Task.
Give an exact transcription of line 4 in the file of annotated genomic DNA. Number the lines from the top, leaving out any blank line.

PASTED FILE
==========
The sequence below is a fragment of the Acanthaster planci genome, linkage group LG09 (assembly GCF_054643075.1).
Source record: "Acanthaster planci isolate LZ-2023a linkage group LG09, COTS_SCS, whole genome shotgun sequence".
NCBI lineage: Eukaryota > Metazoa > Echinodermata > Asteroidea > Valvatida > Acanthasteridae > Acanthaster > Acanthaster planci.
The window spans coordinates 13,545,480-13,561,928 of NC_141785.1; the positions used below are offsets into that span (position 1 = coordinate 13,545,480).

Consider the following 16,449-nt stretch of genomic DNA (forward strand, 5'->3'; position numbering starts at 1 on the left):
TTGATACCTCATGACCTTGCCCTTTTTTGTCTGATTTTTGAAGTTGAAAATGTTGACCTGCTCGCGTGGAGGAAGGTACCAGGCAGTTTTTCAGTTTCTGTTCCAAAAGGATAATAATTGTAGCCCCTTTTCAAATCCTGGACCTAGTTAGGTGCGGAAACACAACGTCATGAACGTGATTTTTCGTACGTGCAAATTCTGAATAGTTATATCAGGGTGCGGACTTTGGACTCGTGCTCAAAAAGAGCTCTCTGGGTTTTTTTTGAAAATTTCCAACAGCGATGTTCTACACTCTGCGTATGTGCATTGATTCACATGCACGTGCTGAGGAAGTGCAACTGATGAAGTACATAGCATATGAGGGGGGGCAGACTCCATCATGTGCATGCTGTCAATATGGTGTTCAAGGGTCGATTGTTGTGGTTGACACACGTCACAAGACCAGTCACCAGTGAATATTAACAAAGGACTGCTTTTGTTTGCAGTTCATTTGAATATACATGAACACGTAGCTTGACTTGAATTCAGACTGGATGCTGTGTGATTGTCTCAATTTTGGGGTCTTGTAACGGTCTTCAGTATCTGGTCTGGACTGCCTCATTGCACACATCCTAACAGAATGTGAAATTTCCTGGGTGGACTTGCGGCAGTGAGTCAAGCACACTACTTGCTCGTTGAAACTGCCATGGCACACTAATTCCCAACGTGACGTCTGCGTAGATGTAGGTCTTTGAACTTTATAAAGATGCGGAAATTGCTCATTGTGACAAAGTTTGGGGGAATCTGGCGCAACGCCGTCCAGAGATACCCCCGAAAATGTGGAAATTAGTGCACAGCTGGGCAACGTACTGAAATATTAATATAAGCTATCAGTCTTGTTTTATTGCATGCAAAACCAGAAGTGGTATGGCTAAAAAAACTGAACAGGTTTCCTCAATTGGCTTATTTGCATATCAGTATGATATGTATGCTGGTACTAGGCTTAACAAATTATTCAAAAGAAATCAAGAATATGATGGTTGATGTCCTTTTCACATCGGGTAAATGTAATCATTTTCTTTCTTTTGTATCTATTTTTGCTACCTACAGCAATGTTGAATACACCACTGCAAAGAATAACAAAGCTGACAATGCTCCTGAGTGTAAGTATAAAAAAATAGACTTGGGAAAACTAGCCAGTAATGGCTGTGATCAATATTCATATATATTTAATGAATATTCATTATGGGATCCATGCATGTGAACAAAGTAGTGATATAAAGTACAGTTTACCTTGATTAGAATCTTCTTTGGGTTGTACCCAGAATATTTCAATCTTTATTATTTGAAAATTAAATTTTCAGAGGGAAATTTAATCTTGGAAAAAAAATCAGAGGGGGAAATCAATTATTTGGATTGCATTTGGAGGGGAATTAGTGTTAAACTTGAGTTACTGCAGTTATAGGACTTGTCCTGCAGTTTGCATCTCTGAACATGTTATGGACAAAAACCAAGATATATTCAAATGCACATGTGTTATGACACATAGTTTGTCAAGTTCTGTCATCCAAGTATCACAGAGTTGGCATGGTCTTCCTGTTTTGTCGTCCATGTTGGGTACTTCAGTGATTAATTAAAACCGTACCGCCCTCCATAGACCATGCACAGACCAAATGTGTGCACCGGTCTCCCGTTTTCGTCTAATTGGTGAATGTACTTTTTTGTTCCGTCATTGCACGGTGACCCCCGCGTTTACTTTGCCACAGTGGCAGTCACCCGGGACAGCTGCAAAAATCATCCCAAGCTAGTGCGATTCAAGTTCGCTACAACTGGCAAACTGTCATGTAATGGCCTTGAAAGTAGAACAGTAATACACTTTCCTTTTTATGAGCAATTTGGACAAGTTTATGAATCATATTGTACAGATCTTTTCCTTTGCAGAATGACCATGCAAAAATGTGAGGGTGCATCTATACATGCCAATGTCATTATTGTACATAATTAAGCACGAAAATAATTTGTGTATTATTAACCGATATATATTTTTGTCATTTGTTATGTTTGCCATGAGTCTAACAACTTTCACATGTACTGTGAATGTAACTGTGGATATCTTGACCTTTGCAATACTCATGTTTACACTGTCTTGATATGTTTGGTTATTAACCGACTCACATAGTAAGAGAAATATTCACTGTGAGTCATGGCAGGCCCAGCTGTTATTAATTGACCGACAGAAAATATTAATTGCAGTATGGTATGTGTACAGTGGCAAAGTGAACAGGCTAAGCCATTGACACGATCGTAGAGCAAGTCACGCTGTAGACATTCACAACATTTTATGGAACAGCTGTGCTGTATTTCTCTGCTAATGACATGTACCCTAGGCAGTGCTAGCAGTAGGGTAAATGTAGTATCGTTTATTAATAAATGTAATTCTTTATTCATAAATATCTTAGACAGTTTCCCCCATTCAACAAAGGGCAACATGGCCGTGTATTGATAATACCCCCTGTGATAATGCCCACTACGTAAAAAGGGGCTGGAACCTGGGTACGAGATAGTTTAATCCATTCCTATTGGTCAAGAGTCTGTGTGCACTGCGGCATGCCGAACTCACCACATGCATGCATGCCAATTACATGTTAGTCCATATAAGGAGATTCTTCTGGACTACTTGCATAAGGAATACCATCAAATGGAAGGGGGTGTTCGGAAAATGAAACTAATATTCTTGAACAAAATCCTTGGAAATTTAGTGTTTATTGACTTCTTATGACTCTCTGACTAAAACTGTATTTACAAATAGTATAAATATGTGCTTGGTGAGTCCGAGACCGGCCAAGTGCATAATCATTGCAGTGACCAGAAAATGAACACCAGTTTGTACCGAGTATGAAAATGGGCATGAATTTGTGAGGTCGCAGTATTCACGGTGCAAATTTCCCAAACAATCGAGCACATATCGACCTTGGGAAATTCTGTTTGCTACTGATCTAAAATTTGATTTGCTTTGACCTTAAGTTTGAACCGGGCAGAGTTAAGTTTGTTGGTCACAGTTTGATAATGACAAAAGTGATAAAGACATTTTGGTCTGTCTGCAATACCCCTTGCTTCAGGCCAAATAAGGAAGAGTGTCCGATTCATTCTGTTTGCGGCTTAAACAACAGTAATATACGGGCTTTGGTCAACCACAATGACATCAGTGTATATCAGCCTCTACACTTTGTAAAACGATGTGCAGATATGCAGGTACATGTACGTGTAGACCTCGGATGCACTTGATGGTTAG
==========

The window spans coordinates 13,545,480-13,561,928 of NC_141785.1; the positions used below are offsets into that span (position 1 = coordinate 13,545,480).